Forget dual-core or quad-core chips. Octa-core? Meh. Who wants a docosa-core computer?
Intel announced on Thursday (PDF) the launch of the Xeon processor E5-2600 v4 product family designed for two-socket servers. The company says this new series provides 20 percent more cores and cache than the previous generation, and supports faster memory: DDR4 2,400 MHz. On a whole, the v4 family includes processors with up to 22 cores and up to 44 threads per socket, up to 55MB of last-level cache (LLC), and support for up to 24 DIMMs per two-socket server.
That all makes the eight-core, 16-thread Intel Core i7-5960X — the fastest consumer processor currently available — seem a bit anemic, right?
In a fact sheet provided by Intel, the company has unleashed 16 processors for two-socket servers, three for “frequently optimized” two-socket servers, two chips for low power two-socket servers, one chip for two-socket workstations, and five processors that fall under the “storage and communications” category. The company says this family will be offered with 27 different server SKUs that range in price from $213 to $4,115.
The king of the lineup is Intel’s Xeon Processor E5-2699 v4. It has 22 cores, a frequency of 2.2 GHz, 55MB of LLC cache, and a power envelope of 145-watts. It’s crazy expensive, costing the previously mentioned $4,115. The Intel Xeon Processor E5-2698 v4 chip is the next step down price-wise, costing $3,226. With that chip you get 20 cores, a frequency of 2.2 GHz, 50MB of LLC cache, and a thermal envelope of 135-watts.
The new processor family includes improved virtualization performance, improved Turbo Boost Technology, Intel TSX instructions, Intel AVX2 instructions, and support for Intel’s new Scalable System Framework. There’s also cache monitoring and allocation technologies, memory bandwidth monitoring, and the Intel Node Manager, monitors and controls “server power, thermals, and utilization.”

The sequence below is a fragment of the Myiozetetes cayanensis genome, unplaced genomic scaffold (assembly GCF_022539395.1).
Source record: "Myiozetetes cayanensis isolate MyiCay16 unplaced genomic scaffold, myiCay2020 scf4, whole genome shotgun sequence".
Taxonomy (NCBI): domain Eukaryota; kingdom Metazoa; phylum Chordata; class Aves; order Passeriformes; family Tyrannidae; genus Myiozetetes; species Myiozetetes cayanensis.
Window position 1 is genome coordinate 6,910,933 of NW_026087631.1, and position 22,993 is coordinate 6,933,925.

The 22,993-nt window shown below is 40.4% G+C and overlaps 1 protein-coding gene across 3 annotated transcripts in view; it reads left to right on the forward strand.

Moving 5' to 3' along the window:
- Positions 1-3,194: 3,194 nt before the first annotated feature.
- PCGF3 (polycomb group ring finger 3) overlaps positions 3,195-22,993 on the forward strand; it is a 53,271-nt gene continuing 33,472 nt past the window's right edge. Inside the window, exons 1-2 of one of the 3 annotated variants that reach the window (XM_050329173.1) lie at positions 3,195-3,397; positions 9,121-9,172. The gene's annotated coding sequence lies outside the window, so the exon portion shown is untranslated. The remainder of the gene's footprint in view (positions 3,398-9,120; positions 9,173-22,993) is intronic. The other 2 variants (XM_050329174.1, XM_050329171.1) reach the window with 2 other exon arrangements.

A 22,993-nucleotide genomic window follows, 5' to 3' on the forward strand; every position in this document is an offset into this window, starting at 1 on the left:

Intel says the new family enhances security by including an integrated random number generator for creating security keys. There’s also a random bit generator offered in the new processor family for “seeding’ software. Futher, new instructions accelerate secure session initiation protocols that are based on RSA, ECC, and SHA, or Secure Hash Algorithm. Intel says it has also improved its Data Protection Technology with the new family.
The new server chips are based on the “Broadwell” architecture, meaning they’re built on the 14nm process, as reported by Ars Technica. The complete price list is located in a PDF format here if you’re curious, and additional details regarding this new processor family can be found here. The announcement was actually part of Intel’s Cloud Day 2016 event held on Thursday, which you can learn more about in its dedicated Cloud Day 2016 web portal here.
- AMD Ryzen 5000 processors: Everything you need to know
- The best AMD processors for 2021
- AMD Ryzen 3000 CPUs: Here’s everything you need to know
- Intel’s LGA CPU sockets explained
- Intel Rocket Lake: Everything we know about the next-gen CPUs